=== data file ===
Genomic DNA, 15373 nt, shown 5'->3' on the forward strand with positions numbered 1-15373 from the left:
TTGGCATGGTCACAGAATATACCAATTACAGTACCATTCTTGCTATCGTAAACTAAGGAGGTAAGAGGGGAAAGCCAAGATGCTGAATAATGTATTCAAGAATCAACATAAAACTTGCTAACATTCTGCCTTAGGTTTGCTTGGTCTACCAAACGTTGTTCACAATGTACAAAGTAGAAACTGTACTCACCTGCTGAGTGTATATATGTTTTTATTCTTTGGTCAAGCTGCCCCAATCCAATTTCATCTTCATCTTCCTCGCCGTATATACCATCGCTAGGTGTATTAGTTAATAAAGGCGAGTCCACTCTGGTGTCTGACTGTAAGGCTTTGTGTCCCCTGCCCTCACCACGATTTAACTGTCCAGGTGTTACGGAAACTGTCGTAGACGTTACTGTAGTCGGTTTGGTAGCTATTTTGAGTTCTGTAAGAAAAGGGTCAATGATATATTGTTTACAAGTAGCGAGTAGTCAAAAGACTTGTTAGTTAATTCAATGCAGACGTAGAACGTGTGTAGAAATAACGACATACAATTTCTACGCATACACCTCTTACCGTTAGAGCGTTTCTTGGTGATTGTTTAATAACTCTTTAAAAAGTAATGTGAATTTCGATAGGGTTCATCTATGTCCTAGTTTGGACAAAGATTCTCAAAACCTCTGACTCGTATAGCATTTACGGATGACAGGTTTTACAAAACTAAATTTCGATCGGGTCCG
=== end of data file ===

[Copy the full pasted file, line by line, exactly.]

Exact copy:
Genomic DNA, 15373 nt, shown 5'->3' on the forward strand with positions numbered 1-15373 from the left:
TTGGCATGGTCACAGAATATACCAATTACAGTACCATTCTTGCTATCGTAAACTAAGGAGGTAAGAGGGGAAAGCCAAGATGCTGAATAATGTATTCAAGAATCAACATAAAACTTGCTAACATTCTGCCTTAGGTTTGCTTGGTCTACCAAACGTTGTTCACAATGTACAAAGTAGAAACTGTACTCACCTGCTGAGTGTATATATGTTTTTATTCTTTGGTCAAGCTGCCCCAATCCAATTTCATCTTCATCTTCCTCGCCGTATATACCATCGCTAGGTGTATTAGTTAATAAAGGCGAGTCCACTCTGGTGTCTGACTGTAAGGCTTTGTGTCCCCTGCCCTCACCACGATTTAACTGTCCAGGTGTTACGGAAACTGTCGTAGACGTTACTGTAGTCGGTTTGGTAGCTATTTTGAGTTCTGTAAGAAAAGGGTCAATGATATATTGTTTACAAGTAGCGAGTAGTCAAAAGACTTGTTAGTTAATTCAATGCAGACGTAGAACGTGTGTAGAAATAACGACATACAATTTCTACGCATACACCTCTTACCGTTAGAGCGTTTCTTGGTGATTGTTTAATAACTCTTTAAAAAGTAATGTGAATTTCGATAGGGTTCATCTATGTCCTAGTTTGGACAAAGATTCTCAAAACCTCTGACTCGTATAGCATTTACGGATGACAGGTTTTACAAAACTAAATTTCGATCGGGTCCG